During the night, sure enough, they heard a racket and ran down, expecting to find Mr B in the trap. But no. Instead, he was chewing on the garage cable. “I opened the garage door then, and he must have scooted out later in the night, because he was gone in the morning,” she says. The Kneens are positive that Mr B left, and was not hiding elsewhere in the garage. They had put a line of flour just outside the garage door, and tracks led away into the woods. At least he left with a full stomach.

“He ate all the lettuce around the trap, but didn’t go in,” says Liz.

I love this story with a fiery passion. And it is so very plucky of the little wanderer to take full advantage of the lettuce while never triggering the trap. You can practically hear him, picking his way past the springs to forage for the greens. “Nasty metal thing, but shame to let all this delicious lettuce go to waste”.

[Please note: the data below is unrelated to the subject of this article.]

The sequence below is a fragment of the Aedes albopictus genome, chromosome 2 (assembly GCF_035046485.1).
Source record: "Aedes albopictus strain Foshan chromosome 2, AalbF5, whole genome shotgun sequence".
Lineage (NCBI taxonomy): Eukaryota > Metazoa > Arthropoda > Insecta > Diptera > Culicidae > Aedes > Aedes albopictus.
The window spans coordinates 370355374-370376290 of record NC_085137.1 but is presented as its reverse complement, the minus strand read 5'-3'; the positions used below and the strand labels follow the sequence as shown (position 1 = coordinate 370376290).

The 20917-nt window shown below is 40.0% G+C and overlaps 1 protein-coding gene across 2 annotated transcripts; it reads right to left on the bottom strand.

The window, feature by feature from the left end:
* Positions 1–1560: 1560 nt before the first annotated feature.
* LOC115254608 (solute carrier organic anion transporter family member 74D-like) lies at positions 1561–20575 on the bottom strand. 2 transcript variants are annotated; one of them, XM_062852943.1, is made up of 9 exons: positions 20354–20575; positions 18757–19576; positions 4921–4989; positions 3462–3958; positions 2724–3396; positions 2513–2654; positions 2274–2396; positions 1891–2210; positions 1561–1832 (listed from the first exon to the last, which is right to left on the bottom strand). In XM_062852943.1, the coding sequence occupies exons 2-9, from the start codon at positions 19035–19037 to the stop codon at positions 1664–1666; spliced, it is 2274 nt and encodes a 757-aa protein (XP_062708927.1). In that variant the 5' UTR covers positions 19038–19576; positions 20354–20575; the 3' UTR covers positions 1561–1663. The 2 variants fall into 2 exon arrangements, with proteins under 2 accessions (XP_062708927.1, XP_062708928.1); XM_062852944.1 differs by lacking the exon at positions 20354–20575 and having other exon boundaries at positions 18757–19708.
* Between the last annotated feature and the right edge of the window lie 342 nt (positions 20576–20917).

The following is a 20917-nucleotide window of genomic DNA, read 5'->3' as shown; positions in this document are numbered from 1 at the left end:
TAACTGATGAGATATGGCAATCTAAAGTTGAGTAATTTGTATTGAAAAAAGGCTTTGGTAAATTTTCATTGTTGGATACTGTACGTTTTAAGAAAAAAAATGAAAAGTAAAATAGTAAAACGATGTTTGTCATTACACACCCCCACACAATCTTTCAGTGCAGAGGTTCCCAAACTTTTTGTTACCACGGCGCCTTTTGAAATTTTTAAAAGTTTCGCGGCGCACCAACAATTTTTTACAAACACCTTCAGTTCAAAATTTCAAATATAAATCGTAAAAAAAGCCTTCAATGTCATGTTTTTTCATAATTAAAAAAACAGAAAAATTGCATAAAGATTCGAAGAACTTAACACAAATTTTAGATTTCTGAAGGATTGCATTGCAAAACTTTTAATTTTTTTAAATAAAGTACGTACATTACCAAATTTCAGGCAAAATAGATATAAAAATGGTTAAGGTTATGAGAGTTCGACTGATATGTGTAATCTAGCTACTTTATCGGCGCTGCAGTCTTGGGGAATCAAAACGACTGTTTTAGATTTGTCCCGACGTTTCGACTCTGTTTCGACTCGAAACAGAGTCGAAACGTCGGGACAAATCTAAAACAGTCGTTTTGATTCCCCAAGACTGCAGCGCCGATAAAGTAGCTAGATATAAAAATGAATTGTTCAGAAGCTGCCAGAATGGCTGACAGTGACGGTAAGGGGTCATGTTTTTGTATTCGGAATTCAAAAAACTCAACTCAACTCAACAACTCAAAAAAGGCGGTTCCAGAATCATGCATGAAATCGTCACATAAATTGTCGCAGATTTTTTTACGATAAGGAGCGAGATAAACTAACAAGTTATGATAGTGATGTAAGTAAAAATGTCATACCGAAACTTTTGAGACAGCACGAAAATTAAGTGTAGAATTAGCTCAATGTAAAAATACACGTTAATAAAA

This rivals but does not beat my favorite disperser photo. The Dallas family was not nearly so kind to the visitor, but the picture is priceless:

beaver pool2Speaking of precious photos, guess when the Milford Daily News fixed their stolen lead problem yesterday? Never! The reporter got in touch and said the photo had run in 2012 in their paper. I pointed out that just because they had stolen it earlier did not make it there’s. The office assured me it would be changed. But it never was and now never will be. Grr.

I was so busy fussing about their robbery that I never got a chance to share this photo with you, taken by Lewis Kemper of two beavers grooming on the American River in Sacramento. It’s definitely something special.